The Bicton Swimming Club initiated the Bicton Baths in 1926. They are located on the site of an old jetty for an animal quarantine station which serviced the Fremantle port. The quarantine station occupied the area which is now parkland on the hill above the jertties. Bicton School has had a long connection with the Bicton Baths for swimming activities, but nowadays our pupils are bussed to a swimming pool in Fremantle. © 2004 P. Weaver




The Zephyr ferry to Rottnest 1950








Bicton Baths


Bicton Baths is a popular swimming location on the Swan River in Western Australia commonly used by prawn hunters, diving trainers, swimming lessons, sport, leisure and for annual events.

Formally known as Bicton River Jetty, and Jetty 1248, it is known to the local Aboriginal people, the Whadjuk Noongar people, as Kwoppa Kepa, meaning 'beautiful water' in Noongar.

Bicton Baths were initiated by the local Melville Amateur Swimming Club, a group who had previously utilised the jetty of the quarantine station jetty as a platform. In 1946 the Melville Water Polo Club was founded at the baths, a move which resulted in the Bicton Pool being built in 1979.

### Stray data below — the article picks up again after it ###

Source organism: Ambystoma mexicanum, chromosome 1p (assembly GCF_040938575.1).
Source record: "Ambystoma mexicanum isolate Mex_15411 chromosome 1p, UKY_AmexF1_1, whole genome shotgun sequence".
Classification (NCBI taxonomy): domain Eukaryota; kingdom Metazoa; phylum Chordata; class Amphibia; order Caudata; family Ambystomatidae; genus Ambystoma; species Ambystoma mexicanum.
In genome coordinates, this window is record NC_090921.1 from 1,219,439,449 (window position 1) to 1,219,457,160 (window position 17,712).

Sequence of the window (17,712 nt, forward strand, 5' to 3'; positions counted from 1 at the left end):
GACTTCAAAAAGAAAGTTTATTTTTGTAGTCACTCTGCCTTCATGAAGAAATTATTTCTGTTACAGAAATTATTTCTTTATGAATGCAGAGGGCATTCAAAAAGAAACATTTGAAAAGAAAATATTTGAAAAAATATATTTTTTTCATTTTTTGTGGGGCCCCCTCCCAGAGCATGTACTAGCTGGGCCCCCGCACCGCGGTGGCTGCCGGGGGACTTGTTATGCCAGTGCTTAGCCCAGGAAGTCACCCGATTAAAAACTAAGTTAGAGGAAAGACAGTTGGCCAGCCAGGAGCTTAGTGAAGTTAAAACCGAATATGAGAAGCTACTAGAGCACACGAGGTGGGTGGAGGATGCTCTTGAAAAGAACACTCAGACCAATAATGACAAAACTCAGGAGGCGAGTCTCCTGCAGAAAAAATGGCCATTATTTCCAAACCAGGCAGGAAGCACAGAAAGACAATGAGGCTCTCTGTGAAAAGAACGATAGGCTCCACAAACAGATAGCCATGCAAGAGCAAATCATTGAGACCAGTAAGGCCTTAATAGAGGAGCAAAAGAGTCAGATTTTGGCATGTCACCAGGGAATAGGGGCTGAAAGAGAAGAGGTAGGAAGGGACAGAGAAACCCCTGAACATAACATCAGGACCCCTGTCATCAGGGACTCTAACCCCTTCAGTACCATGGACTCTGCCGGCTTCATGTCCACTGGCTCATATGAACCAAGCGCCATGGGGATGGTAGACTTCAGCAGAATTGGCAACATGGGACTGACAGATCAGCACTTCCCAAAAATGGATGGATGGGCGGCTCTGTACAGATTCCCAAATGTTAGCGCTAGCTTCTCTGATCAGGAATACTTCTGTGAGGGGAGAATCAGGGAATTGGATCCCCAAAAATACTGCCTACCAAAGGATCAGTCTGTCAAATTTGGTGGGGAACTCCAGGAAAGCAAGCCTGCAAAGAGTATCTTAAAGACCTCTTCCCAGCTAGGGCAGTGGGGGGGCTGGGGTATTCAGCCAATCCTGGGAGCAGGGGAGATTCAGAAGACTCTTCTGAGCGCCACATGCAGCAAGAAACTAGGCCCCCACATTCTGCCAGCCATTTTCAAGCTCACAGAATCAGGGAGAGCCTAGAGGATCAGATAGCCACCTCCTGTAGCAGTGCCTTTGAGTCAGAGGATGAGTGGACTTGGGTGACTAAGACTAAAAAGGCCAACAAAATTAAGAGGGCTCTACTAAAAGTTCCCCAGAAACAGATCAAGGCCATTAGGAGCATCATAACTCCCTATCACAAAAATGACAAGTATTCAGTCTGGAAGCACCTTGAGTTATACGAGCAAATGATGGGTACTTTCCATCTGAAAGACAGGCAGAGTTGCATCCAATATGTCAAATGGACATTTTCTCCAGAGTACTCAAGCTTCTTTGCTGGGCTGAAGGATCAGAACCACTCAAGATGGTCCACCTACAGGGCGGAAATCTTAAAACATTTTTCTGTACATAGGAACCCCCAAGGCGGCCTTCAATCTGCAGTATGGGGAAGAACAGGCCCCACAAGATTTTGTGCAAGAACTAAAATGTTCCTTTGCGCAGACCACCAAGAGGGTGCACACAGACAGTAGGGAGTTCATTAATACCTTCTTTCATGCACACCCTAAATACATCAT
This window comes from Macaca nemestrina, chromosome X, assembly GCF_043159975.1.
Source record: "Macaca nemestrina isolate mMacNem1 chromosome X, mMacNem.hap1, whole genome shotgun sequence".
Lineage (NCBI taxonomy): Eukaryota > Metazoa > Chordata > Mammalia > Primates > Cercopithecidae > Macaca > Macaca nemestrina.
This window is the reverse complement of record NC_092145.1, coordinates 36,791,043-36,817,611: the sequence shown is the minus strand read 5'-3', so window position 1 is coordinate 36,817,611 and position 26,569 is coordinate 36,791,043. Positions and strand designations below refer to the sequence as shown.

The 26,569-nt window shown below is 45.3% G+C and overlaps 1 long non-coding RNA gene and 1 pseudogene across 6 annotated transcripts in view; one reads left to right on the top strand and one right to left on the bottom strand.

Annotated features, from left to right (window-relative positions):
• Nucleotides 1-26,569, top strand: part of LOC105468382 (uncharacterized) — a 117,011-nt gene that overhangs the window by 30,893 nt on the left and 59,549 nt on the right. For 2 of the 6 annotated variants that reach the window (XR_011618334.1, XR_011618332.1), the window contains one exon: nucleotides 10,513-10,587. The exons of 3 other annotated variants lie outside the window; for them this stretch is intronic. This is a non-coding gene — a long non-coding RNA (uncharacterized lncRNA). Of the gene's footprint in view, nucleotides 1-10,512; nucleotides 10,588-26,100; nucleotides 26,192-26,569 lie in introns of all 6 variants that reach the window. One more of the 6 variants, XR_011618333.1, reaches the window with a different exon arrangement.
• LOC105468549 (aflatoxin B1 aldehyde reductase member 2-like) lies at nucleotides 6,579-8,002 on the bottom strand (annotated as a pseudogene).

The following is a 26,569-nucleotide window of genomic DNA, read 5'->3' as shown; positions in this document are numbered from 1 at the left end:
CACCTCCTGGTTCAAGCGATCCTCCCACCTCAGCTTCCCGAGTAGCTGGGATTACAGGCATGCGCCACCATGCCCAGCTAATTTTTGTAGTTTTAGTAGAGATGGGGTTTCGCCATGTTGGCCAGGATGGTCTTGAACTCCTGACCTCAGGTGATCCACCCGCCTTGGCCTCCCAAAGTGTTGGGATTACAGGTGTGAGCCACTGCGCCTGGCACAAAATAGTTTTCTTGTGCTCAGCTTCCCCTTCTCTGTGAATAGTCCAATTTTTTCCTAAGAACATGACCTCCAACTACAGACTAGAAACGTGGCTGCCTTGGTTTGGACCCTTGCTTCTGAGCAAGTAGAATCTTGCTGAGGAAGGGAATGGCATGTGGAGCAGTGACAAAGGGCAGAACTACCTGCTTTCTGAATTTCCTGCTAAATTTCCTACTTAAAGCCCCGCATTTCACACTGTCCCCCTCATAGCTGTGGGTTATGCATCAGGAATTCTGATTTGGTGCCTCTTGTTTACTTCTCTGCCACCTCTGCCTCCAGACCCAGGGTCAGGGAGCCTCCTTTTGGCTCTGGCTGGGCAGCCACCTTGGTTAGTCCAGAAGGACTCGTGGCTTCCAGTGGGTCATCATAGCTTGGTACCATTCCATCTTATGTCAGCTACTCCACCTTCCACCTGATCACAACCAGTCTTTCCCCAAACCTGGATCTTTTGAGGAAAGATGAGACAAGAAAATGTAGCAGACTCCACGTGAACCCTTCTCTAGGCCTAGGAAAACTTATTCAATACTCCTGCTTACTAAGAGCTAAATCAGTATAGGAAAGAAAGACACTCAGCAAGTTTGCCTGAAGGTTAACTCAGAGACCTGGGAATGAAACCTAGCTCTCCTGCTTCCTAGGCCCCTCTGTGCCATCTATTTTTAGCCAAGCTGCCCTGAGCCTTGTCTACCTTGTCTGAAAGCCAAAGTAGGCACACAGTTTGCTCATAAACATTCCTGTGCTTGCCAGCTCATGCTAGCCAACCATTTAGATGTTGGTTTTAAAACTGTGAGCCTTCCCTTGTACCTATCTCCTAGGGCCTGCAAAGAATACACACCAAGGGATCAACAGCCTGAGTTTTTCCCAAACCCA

The baths themselves consist of a wooden U-shaped jetty which contains exit ladders. Bicton baths is located in a tidal gorge and is heavily influenced by ocean water inflow. It contains a variety of wildlife, including algae, anemones, crabs, dolphins, fish, nudibranchs, shrimp, sponges and starfish.[ 




Applecross camping 1920 







1935


The racecourse at Bicton operated around the same time as the one that was situated behind the Coogee Hotel, but unlike the Coogee racecourse it went on to become a major attraction until unregistered horse racing was outlawed in WA in 1917. Patrons of the races took a steam boat to the Bicton Jetty beside the oyster beds in the Swan River and walked to the races. This photograph gives a good idea of the size and scope of the Coogee racecourse, as they both served similar crowds and ran similar race programs. The Coogee racecourse operated between 1899 and 1904, and the first races were run at Bicton in 1904.